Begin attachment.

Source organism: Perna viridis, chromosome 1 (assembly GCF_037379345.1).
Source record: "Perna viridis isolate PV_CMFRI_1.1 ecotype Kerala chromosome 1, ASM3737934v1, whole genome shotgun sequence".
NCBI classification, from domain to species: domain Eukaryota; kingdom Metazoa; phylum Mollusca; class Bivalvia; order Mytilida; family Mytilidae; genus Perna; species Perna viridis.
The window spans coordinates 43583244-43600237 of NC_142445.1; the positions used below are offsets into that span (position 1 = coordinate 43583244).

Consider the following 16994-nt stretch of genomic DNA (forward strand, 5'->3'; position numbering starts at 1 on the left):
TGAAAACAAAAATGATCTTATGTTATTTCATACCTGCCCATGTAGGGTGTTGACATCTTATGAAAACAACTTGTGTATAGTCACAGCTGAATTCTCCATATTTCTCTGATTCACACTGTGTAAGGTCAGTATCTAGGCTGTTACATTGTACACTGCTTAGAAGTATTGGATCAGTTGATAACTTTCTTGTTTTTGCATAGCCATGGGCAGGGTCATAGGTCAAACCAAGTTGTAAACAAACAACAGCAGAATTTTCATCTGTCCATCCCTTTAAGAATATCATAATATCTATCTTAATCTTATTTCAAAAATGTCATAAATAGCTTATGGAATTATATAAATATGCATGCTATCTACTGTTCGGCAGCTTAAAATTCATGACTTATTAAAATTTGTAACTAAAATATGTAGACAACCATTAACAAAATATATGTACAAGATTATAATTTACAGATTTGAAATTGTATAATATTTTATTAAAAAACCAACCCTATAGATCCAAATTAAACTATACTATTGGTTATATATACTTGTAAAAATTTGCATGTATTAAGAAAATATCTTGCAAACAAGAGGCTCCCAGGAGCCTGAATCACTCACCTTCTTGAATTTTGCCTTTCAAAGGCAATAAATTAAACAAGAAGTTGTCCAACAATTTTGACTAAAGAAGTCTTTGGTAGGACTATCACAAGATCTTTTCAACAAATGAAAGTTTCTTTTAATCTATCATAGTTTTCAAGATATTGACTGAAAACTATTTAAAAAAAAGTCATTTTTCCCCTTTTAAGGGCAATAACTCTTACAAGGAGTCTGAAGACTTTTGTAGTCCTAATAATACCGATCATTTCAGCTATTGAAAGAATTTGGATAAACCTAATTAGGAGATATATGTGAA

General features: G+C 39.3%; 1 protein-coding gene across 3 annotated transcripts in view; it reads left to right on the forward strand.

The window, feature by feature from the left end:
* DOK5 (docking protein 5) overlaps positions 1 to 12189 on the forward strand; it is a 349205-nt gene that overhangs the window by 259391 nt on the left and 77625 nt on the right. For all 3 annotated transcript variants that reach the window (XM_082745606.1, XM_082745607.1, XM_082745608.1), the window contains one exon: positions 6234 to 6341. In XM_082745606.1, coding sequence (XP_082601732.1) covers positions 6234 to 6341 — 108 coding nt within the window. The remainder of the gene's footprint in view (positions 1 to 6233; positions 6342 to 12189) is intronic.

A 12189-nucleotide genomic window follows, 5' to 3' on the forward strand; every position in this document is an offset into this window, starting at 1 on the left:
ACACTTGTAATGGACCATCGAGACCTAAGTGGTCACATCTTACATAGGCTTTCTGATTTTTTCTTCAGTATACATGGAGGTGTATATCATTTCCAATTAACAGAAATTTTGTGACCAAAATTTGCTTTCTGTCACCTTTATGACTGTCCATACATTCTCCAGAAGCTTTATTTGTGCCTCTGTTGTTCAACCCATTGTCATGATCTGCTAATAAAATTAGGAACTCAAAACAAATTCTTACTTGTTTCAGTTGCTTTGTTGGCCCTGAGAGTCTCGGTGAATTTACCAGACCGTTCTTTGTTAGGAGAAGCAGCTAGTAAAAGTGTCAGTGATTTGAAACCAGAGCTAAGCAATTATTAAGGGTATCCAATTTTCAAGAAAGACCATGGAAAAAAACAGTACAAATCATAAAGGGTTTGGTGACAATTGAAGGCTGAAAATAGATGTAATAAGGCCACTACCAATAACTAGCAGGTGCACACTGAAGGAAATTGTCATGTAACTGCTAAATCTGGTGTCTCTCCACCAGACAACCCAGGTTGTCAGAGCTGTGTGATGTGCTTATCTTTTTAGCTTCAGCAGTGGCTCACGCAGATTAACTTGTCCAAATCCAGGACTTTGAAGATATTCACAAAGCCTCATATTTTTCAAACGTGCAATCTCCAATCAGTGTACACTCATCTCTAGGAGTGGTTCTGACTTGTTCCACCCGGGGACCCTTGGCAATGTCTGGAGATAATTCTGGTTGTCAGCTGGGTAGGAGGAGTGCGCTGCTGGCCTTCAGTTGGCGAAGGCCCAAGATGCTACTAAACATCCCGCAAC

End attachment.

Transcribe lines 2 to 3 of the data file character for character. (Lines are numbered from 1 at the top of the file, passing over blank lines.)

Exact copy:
Source record: "Perna viridis isolate PV_CMFRI_1.1 ecotype Kerala chromosome 1, ASM3737934v1, whole genome shotgun sequence".
NCBI classification, from domain to species: domain Eukaryota; kingdom Metazoa; phylum Mollusca; class Bivalvia; order Mytilida; family Mytilidae; genus Perna; species Perna viridis.